Pickaxe: This excellent documentary takes us into another world; the world of rogue loggers and firefighters turned eco-warriors. The story begins as an arsonist burns 9000 acres of protected old-growth public forest in Oregon that can not be logged unless it burns. To stop the proposed “salvage” logging of this incredible ancient forest, citizens are moved to blockade a road and keep the government out. After facing down a bulldozer and the State Police, the fort now known as the gateway to the Cascadia Free State becomes the focus for a developing community dedicated to protecting ancient forests throughout the mountains of Oregon.

Buck: An examination of the life of acclaimed ‘horse whisperer’Buck Brannaman, who recovered from years of child abuse to become a well-known expert in the interactions between horses and people.

The People Vs. George Lucas: The passion the original Star Wars trilogy inspires in its fans is unparalleled; but when it comes to George Lucas himself, many have found their ardor has cooled into a complicated love-hate relationship. This hilarious, heartfelt documentary delves deep into Lucas’s cultural legacy, asking all the tough questions. Has Lucas betrayed his masterwork? Should he just have left the original trilogy alone? Is The Phantom Menace so bad it should carry a health warning? Utilizing interviews taken from over 600 hours of footage, and peppered with extraordinary Star Warsand Indiana Jones recreations lovingly immortalized in song, needlepoint, Lego, claymation, puppets and paper-mâché, above all this film asks the question: who truly owns that galaxy far, far away—the man who created it, or the fans who worship it?

Man On Wire: A look at tightrope walker Philippe Petit’s daring, but illegal, high-wire routine performed between New York City’s World Trade Center’s twin towers in 1974, what some consider, “the artistic crime of the century.”

Dakota 38:

In the spring of 2005, Jim Miller, a Native spiritual leader and Vietnam veteran, found himself in a dream riding on horseback across the great plains of South Dakota. Just before he awoke, he arrived at a riverbank in Minnesota and saw 38 of his Dakota ancestors hanged. At the time, Jim knew nothing of the largest mass execution in United States history, ordered by Abraham Lincoln on December 26, 1862. “When you have dreams, you know when they come from the creator… As any recovered alcoholic, I made believe that I didn’t get it. I tried to put it out of my mind, yet it’s one of those dreams that bothers you night and day.”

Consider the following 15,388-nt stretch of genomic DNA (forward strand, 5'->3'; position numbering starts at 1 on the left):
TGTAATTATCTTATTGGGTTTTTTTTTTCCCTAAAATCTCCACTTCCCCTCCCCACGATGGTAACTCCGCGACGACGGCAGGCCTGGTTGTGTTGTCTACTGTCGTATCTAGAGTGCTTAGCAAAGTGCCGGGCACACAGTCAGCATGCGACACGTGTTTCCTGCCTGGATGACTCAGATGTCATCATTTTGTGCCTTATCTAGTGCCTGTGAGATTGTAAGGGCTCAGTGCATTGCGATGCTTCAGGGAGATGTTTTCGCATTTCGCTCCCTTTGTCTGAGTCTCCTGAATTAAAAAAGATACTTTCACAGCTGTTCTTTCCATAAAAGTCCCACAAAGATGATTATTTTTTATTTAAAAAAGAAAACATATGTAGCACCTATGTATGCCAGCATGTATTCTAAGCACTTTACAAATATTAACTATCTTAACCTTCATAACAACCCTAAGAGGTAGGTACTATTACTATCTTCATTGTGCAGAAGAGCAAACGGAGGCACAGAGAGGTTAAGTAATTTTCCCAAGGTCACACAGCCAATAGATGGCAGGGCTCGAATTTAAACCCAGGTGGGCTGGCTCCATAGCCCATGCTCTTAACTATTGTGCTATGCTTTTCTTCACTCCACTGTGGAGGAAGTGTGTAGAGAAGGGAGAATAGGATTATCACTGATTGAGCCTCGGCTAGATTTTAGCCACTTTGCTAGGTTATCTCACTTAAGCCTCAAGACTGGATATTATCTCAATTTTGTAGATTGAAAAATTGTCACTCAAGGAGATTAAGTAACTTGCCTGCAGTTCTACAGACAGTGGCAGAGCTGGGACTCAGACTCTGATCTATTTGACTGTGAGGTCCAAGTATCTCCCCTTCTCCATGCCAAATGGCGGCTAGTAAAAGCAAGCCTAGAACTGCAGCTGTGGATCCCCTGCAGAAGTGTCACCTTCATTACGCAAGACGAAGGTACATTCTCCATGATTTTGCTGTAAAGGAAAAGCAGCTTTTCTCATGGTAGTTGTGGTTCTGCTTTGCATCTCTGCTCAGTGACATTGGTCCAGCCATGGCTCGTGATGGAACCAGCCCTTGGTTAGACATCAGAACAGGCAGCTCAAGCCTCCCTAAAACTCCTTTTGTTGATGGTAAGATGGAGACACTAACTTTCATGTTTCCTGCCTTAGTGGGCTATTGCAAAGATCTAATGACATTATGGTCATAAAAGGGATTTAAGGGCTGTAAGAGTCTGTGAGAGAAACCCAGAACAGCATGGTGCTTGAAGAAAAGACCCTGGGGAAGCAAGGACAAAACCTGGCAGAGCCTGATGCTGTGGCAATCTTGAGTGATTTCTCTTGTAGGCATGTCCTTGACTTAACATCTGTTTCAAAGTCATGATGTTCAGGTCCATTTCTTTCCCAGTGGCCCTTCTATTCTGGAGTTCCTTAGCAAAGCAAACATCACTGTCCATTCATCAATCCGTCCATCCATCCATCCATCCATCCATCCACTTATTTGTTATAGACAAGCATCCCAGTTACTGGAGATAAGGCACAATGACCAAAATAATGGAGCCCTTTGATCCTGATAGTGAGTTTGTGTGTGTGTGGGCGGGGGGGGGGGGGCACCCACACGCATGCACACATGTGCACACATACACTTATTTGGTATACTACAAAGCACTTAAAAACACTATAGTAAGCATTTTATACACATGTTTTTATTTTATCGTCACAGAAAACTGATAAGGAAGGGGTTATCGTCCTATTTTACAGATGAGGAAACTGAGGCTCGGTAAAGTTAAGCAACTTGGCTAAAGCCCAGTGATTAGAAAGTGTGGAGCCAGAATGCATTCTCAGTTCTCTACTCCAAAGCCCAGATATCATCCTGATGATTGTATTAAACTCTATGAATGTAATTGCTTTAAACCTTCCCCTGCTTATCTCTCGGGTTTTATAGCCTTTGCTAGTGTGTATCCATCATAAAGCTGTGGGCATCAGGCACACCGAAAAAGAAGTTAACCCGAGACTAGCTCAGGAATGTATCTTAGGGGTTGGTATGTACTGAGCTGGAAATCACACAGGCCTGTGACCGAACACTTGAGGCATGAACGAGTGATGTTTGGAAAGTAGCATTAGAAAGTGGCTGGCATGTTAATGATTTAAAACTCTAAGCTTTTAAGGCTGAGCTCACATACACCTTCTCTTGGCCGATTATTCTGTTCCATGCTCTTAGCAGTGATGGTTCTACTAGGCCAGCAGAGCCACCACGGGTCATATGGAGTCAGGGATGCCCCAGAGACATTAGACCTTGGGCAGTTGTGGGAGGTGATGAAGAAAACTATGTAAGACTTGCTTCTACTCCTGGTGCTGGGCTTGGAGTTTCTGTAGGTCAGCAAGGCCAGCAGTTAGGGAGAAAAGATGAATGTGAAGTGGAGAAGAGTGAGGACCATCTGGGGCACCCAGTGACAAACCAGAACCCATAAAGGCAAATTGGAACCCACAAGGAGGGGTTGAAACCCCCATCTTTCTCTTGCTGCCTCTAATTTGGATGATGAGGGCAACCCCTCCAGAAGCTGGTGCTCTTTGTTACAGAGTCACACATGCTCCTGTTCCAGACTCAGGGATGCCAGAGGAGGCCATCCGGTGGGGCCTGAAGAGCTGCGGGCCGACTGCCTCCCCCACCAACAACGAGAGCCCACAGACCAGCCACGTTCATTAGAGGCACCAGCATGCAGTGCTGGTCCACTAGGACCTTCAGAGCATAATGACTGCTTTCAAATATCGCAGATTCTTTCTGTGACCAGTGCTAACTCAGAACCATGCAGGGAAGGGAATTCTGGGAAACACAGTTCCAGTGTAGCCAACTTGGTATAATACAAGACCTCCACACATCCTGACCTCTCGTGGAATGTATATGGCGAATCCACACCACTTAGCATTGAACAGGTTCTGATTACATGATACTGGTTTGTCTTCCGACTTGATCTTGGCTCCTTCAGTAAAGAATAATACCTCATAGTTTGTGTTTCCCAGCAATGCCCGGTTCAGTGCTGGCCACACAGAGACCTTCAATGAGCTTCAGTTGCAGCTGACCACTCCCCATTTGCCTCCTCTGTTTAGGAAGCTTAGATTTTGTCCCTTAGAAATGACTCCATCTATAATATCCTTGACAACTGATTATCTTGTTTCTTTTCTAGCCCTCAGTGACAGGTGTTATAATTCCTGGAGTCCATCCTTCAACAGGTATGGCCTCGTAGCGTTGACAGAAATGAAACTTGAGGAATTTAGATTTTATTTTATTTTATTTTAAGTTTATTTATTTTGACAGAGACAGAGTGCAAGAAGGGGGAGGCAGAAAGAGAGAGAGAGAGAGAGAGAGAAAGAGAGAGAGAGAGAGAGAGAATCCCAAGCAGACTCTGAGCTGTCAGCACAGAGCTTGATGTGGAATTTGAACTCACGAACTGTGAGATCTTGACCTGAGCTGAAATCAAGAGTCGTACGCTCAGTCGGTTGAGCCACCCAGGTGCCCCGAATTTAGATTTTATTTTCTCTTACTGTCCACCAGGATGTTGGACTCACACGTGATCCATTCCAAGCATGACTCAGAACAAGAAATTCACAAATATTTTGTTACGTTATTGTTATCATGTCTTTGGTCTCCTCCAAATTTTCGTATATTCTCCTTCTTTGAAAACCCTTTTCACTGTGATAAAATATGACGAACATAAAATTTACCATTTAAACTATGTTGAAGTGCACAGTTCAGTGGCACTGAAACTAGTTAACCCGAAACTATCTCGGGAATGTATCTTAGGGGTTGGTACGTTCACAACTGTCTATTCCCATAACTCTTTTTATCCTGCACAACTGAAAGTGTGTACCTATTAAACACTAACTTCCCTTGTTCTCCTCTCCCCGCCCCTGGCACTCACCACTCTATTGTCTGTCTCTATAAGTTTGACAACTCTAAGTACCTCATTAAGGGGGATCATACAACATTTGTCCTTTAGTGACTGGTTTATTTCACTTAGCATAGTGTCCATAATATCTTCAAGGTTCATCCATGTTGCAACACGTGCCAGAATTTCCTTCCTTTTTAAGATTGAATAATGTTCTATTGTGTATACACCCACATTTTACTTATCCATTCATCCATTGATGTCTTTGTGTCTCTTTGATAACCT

Now, four years later, embracing the message of the dream, Jim and a group of riders retrace the 330-mile route of his dream on horseback from Lower Brule, South Dakota to Mankato, Minnesota to arrive at the hanging site on the anniversary of the execution. “We can’t blame the wasichus anymore. We’re doing it to ourselves. We’re selling drugs. We’re killing our own people. That’s what this ride is about, is healing.” This is the story of their journey- the blizzards they endure, the Native and Non-Native communities that house and feed them along the way, and the dark history they are beginning to wipe away.

The Corporation: Documentary that looks at the concept of the corporation throughout recent history up to its present-day dominance.

If a Tree Falls: The Story of the Earth Liberation Front: A rare behind-the-curtain look at the Earth Liberation Front, the radical environmental group that the FBI calls America’s ‘number one domestic terrorist threat.’

From Chechnya to Chernobyl:  The tiny, little-known country of Belarus suffered more than any other in the aftermath of the 1986 Chernobyl nuclear disaster. Winds scattered the heaviest radioactive deposits across the country, where even after a decade, 25% of the land is judged uninhabitable. Thousands of villages and towns were abandoned or evacuated, and their populations resettled to safer areas. The government of Belarus, meanwhile, wants people back in its irradiated areas, to till the rich farmland that has lain fallow for a decade. The ads inviting people, however, don’t mention that this quilt of pastures, grain and vegetable fields is laden with plutonium isotopes and strontium 90. The memory of war is still vivid for many, and living amid the radiation and poverty of Chernobyl’s contaminated zones seems the least of many evils. In an attempt to lure new workers to the area, the state farm offered free housing and work for anyone willing to resettle. It is here in Raduga that I meet the Tsiplaevs, a family of ethnic Russians who had been living in Chechnya.